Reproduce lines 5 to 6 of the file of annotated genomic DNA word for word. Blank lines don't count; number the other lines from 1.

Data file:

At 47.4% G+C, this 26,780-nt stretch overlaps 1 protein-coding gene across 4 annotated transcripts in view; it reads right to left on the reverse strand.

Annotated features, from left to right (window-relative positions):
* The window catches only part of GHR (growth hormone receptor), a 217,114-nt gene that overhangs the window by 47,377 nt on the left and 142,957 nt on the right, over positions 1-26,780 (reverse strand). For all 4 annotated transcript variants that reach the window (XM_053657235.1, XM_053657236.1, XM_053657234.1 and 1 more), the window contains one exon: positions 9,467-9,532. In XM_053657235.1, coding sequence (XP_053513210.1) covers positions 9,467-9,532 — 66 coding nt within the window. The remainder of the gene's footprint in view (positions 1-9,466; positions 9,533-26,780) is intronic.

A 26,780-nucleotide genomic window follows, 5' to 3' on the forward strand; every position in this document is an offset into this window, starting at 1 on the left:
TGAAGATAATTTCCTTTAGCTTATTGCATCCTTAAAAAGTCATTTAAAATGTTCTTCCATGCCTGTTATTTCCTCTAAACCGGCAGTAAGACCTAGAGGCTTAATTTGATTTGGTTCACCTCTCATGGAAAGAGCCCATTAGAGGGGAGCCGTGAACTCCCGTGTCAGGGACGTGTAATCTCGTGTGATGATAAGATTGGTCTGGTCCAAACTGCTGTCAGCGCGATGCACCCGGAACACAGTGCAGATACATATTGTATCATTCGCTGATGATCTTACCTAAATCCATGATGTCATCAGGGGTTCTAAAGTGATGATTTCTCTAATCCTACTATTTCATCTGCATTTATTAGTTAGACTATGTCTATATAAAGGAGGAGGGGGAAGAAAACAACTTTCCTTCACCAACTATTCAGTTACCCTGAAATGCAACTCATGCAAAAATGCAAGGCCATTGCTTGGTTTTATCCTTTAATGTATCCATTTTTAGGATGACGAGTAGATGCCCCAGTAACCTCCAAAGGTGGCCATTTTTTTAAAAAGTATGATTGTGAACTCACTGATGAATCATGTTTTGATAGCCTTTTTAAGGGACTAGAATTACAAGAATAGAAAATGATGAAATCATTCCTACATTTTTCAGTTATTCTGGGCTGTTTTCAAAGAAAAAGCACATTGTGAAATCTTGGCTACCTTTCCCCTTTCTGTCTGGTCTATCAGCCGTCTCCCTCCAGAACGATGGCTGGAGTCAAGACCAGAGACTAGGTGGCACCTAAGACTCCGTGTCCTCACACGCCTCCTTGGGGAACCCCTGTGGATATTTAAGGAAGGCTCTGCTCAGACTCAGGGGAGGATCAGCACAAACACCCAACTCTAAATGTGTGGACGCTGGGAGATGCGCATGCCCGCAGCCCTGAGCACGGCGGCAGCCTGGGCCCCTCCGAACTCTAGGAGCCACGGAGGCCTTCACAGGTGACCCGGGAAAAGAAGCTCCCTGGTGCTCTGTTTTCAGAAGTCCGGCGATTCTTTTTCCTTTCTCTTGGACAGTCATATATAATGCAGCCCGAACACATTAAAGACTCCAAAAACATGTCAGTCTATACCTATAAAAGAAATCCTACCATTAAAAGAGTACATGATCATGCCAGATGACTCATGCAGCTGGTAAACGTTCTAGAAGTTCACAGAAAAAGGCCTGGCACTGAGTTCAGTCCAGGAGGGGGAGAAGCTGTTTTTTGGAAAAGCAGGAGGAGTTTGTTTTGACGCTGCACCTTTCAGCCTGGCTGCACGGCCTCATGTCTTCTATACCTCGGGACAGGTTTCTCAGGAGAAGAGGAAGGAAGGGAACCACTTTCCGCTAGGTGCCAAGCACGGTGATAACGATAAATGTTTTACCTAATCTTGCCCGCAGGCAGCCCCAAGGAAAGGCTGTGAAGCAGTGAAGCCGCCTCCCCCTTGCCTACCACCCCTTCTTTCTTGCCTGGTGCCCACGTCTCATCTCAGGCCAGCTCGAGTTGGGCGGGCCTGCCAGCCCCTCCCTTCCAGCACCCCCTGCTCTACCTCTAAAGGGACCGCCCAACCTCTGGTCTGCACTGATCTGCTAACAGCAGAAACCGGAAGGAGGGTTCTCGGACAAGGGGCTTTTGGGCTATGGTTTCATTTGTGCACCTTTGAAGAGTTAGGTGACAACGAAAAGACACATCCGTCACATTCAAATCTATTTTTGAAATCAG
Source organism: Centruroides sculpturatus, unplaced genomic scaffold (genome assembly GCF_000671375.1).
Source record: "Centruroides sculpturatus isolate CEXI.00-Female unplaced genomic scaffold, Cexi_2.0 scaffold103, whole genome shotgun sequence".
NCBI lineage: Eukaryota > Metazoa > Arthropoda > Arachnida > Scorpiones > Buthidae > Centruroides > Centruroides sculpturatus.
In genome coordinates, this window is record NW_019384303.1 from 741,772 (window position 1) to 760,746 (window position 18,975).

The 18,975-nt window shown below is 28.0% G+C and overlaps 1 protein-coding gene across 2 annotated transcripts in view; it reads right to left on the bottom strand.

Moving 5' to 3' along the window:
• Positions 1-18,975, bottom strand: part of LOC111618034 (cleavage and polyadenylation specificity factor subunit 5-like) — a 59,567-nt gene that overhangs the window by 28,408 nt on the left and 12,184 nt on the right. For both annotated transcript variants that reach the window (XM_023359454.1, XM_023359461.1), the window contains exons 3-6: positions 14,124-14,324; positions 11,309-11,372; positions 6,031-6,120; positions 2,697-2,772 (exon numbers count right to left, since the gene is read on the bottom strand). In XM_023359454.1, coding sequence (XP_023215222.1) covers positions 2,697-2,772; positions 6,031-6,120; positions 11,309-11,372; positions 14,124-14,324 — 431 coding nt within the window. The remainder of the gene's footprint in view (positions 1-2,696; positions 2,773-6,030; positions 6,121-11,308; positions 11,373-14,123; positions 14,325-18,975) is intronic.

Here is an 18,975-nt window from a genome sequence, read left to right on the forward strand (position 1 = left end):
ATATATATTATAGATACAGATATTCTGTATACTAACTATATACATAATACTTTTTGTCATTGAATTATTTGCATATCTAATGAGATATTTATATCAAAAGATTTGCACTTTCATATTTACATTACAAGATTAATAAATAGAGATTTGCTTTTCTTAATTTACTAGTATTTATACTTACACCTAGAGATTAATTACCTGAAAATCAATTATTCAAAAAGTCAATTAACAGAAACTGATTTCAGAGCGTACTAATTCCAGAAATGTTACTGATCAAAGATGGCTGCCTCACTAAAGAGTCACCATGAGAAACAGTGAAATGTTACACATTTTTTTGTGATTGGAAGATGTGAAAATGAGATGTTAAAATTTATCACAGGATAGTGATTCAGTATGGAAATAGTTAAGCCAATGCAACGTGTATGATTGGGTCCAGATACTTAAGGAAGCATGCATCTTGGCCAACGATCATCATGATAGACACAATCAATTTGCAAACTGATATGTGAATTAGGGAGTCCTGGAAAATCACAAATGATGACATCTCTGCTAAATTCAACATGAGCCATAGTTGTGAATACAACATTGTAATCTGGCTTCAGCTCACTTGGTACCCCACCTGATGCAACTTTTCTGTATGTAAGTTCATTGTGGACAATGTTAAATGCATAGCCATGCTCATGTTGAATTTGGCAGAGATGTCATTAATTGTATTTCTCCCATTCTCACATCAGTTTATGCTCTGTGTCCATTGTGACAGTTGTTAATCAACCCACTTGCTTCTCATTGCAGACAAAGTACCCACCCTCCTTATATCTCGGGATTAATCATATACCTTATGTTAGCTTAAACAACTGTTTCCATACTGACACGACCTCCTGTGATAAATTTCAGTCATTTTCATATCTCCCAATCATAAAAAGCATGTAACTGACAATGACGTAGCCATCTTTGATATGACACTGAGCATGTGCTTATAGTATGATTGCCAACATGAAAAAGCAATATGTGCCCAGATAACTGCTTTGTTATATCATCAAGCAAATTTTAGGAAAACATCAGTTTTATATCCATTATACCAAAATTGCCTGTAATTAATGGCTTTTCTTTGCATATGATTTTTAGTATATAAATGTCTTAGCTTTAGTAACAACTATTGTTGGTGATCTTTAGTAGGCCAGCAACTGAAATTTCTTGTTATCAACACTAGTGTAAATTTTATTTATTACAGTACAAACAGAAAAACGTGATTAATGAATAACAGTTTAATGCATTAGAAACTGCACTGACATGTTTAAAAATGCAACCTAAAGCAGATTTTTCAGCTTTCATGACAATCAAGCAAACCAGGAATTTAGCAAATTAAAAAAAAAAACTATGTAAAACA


TGAAGATAATTTCCTTTAGCTTATTGCATCCTTAAAAAGTCATTTAAAATGTTCTTCCATGCCTGTTATTTCCTCTAAACCGGCAGTAAGACCTAGAGGCTTAATTTGATTTGGTTCACCTCTCATGGAAAGAGCCCATTAGAGGGGAGCCGTGAACTCCCGTGTCAGGGACGTGTAATCTCGTGTGATGATAAGATTGGTCTGGTCCAAACTGCTGTCAGCGCGATGCACCCGGAACACAGTGCAGATACATATTGTATCATTCGCTGATGATCTTACCTAAATCCATGATGTCATCAGGGGTTCTAAAGTGATGATTTCTCTAATCCTACTATTTCATCTGCATTTATTAGTTAGACTATGTCTATATAAAGGAGGAGGGGGAAGAAAACAACTTTCCTTCACCAACTATTCAGTTACCCTGAAATGCAACTCATGCAAAAATGCAAGGCCATTGCTTGGTTTTATCCTTTAATGTATCCATTTTTAGGATGACGAGTAGATGCCCCAGTAACCTCCAAAGGTGGCCATTTTTTTAAAAAGTATGATTGTGAACTCACTGATGAATCATGTTTTGATAGCCTTTTTAAGGGACTAGAATTACAAGAATAGAAAATGATGAAATCATTCCTACATTTTTCAGTTATTCTGGGCTGTTTTCAAAGAAAAAGCACATTGTGAAATCTTGGCTACCTTTCCCCTTTCTGTCTGGTCTATCAGCCGTCTCCCTCCAGAACGATGGCTGGAGTCAAGACCAGAGACTAGGTGGCACCTAAGACTCCGTGTCCTCACACGCCTCCTTGGGGAACCCCTGTGGATATTTAAGGAAGGCTCTGCTCAGACTCAGGGGAGGATCAGCACAAACACCCAACTCTAAATGTGTGGACGCTGGGAGATGCGCATGCCCGCAGCCCTGAGCACGGCGGCAGCCTGGGCCCCTCCGAACTCTAGGAGCCACGGAGGCCTTCACAGGTGACCCGGGAAAAGAAGCTCCCTGGTGCTCTGTTTTCAGAAGTCCGGCGATTCTTTTTCCTTTCTCTTGGACAGTCATATATAATGCAGCCCGAACACATTAAAGACTCCAAAAACATGTCAGTCTATACCTATAAAAGAAATCCTACCATTAAAAGAGTACATGATCATGCCAGATGACTCATGCAGCTGGTAAACGTTCTAGAAGTTCACAGAAAAAGGCCTGGCACTGAGTTCAGTCCAGGAGGGGGAGAAGCTGTTTTTTGGAAAAGCAGGAGGAGTTTGTTTTGACGCTGCACCTTTCAGCCTGGCTGCACGGCCTCATGTCTTCTATACCTCGGGACAGGTTTCTCAGGAGAAGAGGAAGGAAGGGAACCACTTTCCGCTAGGTGCCAAGCACGGTGATAACGATAAATGTTTTACCTAATCTTGCCCGCAGGCAGCCCCAAGGAAAGGCTGTGAAGCAGTGAAGCCGCCTCCCCCTTGCCTACCACCCCTTCTTTCTTGCCTGGTGCCCACGTCTCATCTCAGGCCAGCTCGAGTTGGGCGGGCCTGCCAGCCCCTCCCTTCCAGCACCCCCTGCTCTACCTCTAAAGGGACCGCCCAACCTCTGGTCTGCACTGATCTGCTAACAGCAGAAACCGGAAGGAGGGTTCTCGGACAAGGGGCTTTTGGGCTATGGTTTCATTTGTGCACCTTTGAAGAGTTAGGTGACAACGAAAAGACACATCCGTCACATTCAAATCTATTTTTGAAATCAG
Source organism: Centruroides sculpturatus, unplaced genomic scaffold (genome assembly GCF_000671375.1).